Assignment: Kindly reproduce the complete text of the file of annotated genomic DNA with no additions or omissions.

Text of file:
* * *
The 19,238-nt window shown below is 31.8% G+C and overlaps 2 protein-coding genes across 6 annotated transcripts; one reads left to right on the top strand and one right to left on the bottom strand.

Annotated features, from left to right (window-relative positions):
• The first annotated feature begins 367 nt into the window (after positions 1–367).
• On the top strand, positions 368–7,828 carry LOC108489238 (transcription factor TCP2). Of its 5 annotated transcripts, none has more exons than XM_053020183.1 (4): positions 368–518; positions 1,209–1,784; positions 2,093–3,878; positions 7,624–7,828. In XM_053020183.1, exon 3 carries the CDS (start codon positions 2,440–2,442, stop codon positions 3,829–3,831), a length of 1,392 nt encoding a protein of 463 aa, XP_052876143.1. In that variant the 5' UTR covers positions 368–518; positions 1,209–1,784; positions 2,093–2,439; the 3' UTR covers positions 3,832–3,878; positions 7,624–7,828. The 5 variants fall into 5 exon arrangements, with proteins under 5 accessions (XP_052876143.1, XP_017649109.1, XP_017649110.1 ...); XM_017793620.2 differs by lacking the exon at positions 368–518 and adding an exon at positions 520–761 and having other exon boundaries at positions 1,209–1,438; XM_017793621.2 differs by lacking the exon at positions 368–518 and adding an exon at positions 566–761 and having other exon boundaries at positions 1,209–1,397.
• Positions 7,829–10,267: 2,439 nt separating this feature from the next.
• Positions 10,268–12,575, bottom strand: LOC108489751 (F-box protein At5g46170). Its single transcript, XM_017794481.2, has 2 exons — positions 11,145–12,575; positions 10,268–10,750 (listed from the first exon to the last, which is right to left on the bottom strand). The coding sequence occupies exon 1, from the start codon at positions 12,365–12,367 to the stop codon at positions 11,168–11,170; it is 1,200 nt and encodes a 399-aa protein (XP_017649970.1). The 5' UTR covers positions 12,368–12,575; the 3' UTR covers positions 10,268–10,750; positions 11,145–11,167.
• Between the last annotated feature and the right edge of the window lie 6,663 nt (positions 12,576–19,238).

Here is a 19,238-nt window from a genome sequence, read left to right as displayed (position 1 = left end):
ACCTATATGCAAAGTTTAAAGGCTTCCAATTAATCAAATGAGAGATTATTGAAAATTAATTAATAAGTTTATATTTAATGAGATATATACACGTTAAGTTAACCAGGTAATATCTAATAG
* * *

The 19,238-nt window shown below is 31.8% G+C and overlaps 2 protein-coding genes across 6 annotated transcripts; one reads left to right on the top strand and one right to left on the bottom strand.

Annotated features, from left to right (window-relative positions):
• The first annotated feature begins 367 nt into the window (after positions 1–367).
• On the top strand, positions 368–7,828 carry LOC108489238 (transcription factor TCP2). Of its 5 annotated transcripts, none has more exons than XM_053020183.1 (4): positions 368–518; positions 1,209–1,784; positions 2,093–3,878; positions 7,624–7,828. In XM_053020183.1, exon 3 carries the CDS (start codon positions 2,440–2,442, stop codon positions 3,829–3,831), a length of 1,392 nt encoding a protein of 463 aa, XP_052876143.1. In that variant the 5' UTR covers positions 368–518; positions 1,209–1,784; positions 2,093–2,439; the 3' UTR covers positions 3,832–3,878; positions 7,624–7,828. The 5 variants fall into 5 exon arrangements, with proteins under 5 accessions (XP_052876143.1, XP_017649109.1, XP_017649110.1 ...); XM_017793620.2 differs by lacking the exon at positions 368–518 and adding an exon at positions 520–761 and having other exon boundaries at positions 1,209–1,438; XM_017793621.2 differs by lacking the exon at positions 368–518 and adding an exon at positions 566–761 and having other exon boundaries at positions 1,209–1,397.
• Positions 7,829–10,267: 2,439 nt separating this feature from the next.
• Positions 10,268–12,575, bottom strand: LOC108489751 (F-box protein At5g46170). Its single transcript, XM_017794481.2, has 2 exons — positions 11,145–12,575; positions 10,268–10,750 (listed from the first exon to the last, which is right to left on the bottom strand). The coding sequence occupies exon 1, from the start codon at positions 12,365–12,367 to the stop codon at positions 11,168–11,170; it is 1,200 nt and encodes a 399-aa protein (XP_017649970.1). The 5' UTR covers positions 12,368–12,575; the 3' UTR covers positions 10,268–10,750; positions 11,145–11,167.
• Between the last annotated feature and the right edge of the window lie 6,663 nt (positions 12,576–19,238).

Here is a 19,238-nt window from a genome sequence, read left to right as displayed (position 1 = left end):
ACCTATATGCAAAGTTTAAAGGCTTCCAATTAATCAAATGAGAGATTATTGAAAATTAATTAATAAGTTTATATTTAATGAGATATATACACGTTAAGTTAACCAGGTAATATCTAATAG